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Blaeberries - summer's seasonal foraging treat.

Updated: Dec 30, 2020

By Sharon Wilson

She bent over and plucked a berry, popped it in her mouth and said:

"Delicious! Try them."

We were on a small hill overlooking Haugersand on the west coast of Norway. Irena our guide was dressed in the traditional Norwegian Bonad. A blousy white shirt and embroidered pinafore-come-dress over the top. The berries were blaeberries indigenous to Norway. They look like a cross between a blueberry and blackcurrant and are in between both in size. I tasted one and experienced a burst of flavour. Even better than the Scandinavian golden cloudberries, I was enchanted and hooked.

I hadn't heard of them before despite living in Scotland for decades. I am a hillwalker too so must have tramped over numerous bushes in my time. The teeny berries grow on heather and gorse covered landscapes and in forests. They are also known as bilberries and whortleberries, in America huckleberries are similar and in Ireland they are called fraughans. They are ready to harvest in July and August with the last Sunday on July being known as Fraughan Day in Ireland.

Sure enough, when I returned from my visit to Norway, I began spotting the berries everywhere and picking and cooking them. It doesn't make sense to buy imported blueberries at the supermarket when I can forage for better on my doorstep. They are bursting with Vitamin C and traditionally were thought to improve eyesight.

They are fiddly little things though, and many a hot afternoon on a hillside yielded a mere small tub. I stuck at this for a few years until I discovered the blaeberry comb; a tool commonly used in Scandinavian countries. It rakes the bush, and the berries fall into a small bucket attached. I bagged one in a second-hand shop in Norway for a few kroner. They are often known by the French word 'peigne' and are available on the Ray Mears website. It is still back-breaking work though so be sure to take provisions and a helper if possible.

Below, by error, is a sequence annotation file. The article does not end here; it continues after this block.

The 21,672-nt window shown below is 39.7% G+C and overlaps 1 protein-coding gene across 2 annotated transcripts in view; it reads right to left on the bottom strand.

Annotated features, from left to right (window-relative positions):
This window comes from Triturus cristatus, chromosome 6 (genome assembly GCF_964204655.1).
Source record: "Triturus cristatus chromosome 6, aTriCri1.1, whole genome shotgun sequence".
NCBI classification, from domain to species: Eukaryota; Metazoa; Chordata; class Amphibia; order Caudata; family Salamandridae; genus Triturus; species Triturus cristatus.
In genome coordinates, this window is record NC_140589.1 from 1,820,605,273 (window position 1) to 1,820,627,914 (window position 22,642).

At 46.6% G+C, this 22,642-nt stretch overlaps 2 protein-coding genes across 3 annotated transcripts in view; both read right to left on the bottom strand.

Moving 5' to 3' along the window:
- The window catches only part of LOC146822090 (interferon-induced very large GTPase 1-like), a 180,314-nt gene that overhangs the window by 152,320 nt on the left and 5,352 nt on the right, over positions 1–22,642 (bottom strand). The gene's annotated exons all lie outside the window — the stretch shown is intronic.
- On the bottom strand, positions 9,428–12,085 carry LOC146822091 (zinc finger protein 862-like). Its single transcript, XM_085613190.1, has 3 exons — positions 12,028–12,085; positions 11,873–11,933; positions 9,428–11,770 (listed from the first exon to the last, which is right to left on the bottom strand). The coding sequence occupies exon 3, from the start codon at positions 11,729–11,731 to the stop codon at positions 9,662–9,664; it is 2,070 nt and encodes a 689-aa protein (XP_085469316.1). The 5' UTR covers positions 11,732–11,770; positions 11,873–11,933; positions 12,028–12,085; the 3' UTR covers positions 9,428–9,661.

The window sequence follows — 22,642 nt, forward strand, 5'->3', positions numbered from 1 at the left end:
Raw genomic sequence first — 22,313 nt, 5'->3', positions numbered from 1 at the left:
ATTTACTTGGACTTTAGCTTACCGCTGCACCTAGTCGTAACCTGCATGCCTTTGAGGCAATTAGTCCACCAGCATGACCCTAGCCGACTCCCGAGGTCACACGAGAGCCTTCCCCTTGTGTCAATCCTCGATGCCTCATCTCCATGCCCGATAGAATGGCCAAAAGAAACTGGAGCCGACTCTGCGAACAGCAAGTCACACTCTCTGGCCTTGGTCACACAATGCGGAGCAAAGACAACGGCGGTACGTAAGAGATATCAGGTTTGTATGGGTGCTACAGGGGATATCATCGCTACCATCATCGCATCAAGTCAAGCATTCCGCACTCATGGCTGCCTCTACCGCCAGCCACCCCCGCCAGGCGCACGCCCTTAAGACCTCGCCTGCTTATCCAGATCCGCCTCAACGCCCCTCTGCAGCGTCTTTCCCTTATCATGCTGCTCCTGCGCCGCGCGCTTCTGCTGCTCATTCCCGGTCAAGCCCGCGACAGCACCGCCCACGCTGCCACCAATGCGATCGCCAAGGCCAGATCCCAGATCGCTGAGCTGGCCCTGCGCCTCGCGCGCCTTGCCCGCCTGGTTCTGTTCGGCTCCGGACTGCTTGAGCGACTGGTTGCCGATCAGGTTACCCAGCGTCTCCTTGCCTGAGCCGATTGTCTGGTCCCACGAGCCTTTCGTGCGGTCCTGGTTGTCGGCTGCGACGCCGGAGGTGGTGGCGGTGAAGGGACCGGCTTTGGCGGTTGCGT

You can preserve the berries by freezing and jam-making. Even when using a comb you will still have loads of bits of twig and leaves. I used to spend hours picking out the debris but then my Norwegian friend told me you don't have to be so meticulous. They liquify pretty quickly, and you need to use pectin like lemon juice and/or apple to thicken the jam.

Blaeberry Jam

Mix one pound of fruit with the same of sugar and some pectin and cook on the stove.

Boil for 15 minutes

I then add some whole fruits

Spoon a little onto a cold (put in fridge) saucer and if it wrinkles on the surface it is done.

Pour into sterilised jars.

If it doesn't thicken enough, you have compote which is delicious on yoghurt and porridge. If you are making a pie, I would use a bit of cornflour. Be careful, not too much as it will be gloopy and spoil the flavour. Note there is also a lot of cleaning up as the little devils are even worse than beetroot for staining. Gloves can be useful throughout every stage from picking to pouring into jars.

As you can see, even when knowing the tricks of the trade, foraging and cooking blaeberries is labour intensive. The reward, however, is juicy fruity treats to enjoy at once and throughout the year.

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